This appeared in Hansard recently:

Kerry McCarthy (Shadow Minister (Foreign and Commonwealth Affairs); Bristol East, Labour)

To ask the Secretary of State for Foreign and Commonwealth Affairs how many staff in (a) his Department in the UK and (b) British embassies and high commissions overseas work on climate change-related diplomacy; and what projections he has made of the future staffing requirements for such work.

Click to read more ...

Monday
Sep082014

Diary date, millenarian edition

6:30 pm — 8:00 pm on Tuesday 28 October 2014 at The Royal Society, London

Join Sir Paul Nurse, President of the Royal Society and Lord Stern, President of the British Academy, as they discuss the new opportunities – and need – for collaboration between the traditional academic disciplines to respond to the big issues of our time, highlighting why the UK’s research base is such an important national asset.

Sir Paul Nurse has been President of the Royal Society since 2010. He was awarded the Nobel Prize for Physiology or Medicine in 2001 and is also Chief Executive of The Francis Crick Institute.

Lord Nicholas Stern of Brentford became the 29th President of the British Academy in July 2013. He is IG Patel Professor of Economics and Government, and also Chair of the Grantham Research Institute on Climate Change and the Environment, at the London School of Economics and Political Science.

Details here.

Monday
Sep082014

The BBC Board and its climate alarmists

David Keighley has in interesting article up at the Conservative Woman, which looks at the membership of the new BBC Executive Board. Several of its members seem to be keen on climate alarmism.

Not a surprise.

Monday
Sep082014

Clouting the consensus

I have a briefing note out at the GWPF, updating my earlier report on the Cook 97% consensus study with all the interesting new details that have emerged in recent months. Here's the press release.

London, 8 September: A new briefing note published today by the Global Warming Policy Foundation examines claims made by a great many commentators across the world, including President Obama and Ed Davey, of an overwhelming consensus on climate change. These depend on research that has been subject to public and entirely unrebutted allegations that it is fraudulent.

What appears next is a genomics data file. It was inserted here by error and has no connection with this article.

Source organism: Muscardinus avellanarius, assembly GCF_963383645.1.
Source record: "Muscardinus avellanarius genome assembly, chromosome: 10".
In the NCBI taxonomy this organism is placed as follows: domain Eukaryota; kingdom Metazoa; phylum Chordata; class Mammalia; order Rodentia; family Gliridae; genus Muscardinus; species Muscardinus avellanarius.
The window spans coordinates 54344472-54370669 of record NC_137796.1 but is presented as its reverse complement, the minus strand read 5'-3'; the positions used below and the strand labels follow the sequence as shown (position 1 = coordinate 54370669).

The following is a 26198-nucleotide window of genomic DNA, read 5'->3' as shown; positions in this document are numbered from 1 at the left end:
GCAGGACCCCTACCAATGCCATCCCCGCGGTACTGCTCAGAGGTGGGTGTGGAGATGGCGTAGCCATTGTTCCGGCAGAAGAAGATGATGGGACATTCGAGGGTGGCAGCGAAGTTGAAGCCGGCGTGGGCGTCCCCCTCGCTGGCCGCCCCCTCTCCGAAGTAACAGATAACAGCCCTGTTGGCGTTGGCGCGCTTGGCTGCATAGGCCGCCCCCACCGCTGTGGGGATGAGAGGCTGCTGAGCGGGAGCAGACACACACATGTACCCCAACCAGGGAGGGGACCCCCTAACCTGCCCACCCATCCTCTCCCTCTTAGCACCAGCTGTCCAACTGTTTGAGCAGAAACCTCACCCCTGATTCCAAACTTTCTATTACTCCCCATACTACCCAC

Click to read more ...

Monday
Sep082014

What every politician should know about climate models

Last week Richard Betts of the Met Office got a bit grumpy with me over my comments about Keith Shine FRS. In discussing remarks Shine had made to parliamentarians about climate models I had said that I felt it was grossly misleading of him to restrict his remarks about their reliability to a reference to "...state-of-the-art climate models, which are our embodiment of the laws of physics as applied to the atmosphere..." Richard felt this was unfair, noting Shine's high integrity.

Shine has certainly never come to my attention before as one of the "bad guys" so I am happy to accept Richard's assurances on this point. Nevertheless, I stand by my comments. What Shine told his audience about GCMs gave a thoroughly misleading impression of how reliable GCMs are. This is perhaps understandable as Shine speaking as part of a panel of prominent scientific peers, all of whom were keen to get the message across to the parliamentarians, all of whom were keen to hear a message of alarm (this was the All Party Parliamentary Climate Change Group, after all). In such an atmosphere it's easy to overstep the mark.

Click to read more ...

Sunday
Sep072014

Manndacity, integrity and Amazon reviews

Via Tom Nelson we learn that Michael Mann is misbehaving again. This time he's soliciting favourable Amazon reviews of his execrable book and he's also soliciting unfavourable ones of The Hockey Stick Illusion.

He doesn't seem to have got much of a response so far, which I suppose is fair enough given that it will take people a while to read the book. In fact, only one Mann fan appears to have been disreputable enough to write a review without actually reading the book (leaving aside Guardian columnist Dana Nuccitelli, who did so a few years ago, but without any prompting from the Hockeystickmeister).

The author of the new comment, one Alexandre Araújo Costa, turns out to be a Brazilian climatologist. Let me say to my friends working in the area: you really do need to deal with the rot in your profession.

[Postscript: I notice an earlier review by one Dave Kiehl from California, who says that the Hockey Stick Illusion "gave too much credit to such well-known (and documented) climate deniers and liars, James Inhofe and Joe Barton". This is, shall we say, a little odd since the book doesn't give Barton any credit for anything, simply recording his actions at the time. Inhofe is not mentioned at all. Another reviewer who was able to do his stuff without actually bothering with the book itself]

Saturday
Sep062014

A saching 

From time time to time I have noted the tendency among upholders of the climate consensus to hurl strongly worded accusations of wrongdoing or abusive epithets at their opponents, apparently without considering it necessary to provide any evidence in support of their allegations. I'm thinking here of Nigel Lawson or Owen Paterson being described as "deniers" by just about every left-wing journalist in the country, without apparently needing to justify the accusation in any way and despite overwhelming evidence to the contrary.

There was yet another example of the same thing today, with economist and left-wing talking head Jeffrey Sachs aiming brickbats at Matt Ridley on account of his recent article about the lack of any surface temperature rise:

Click to read more ...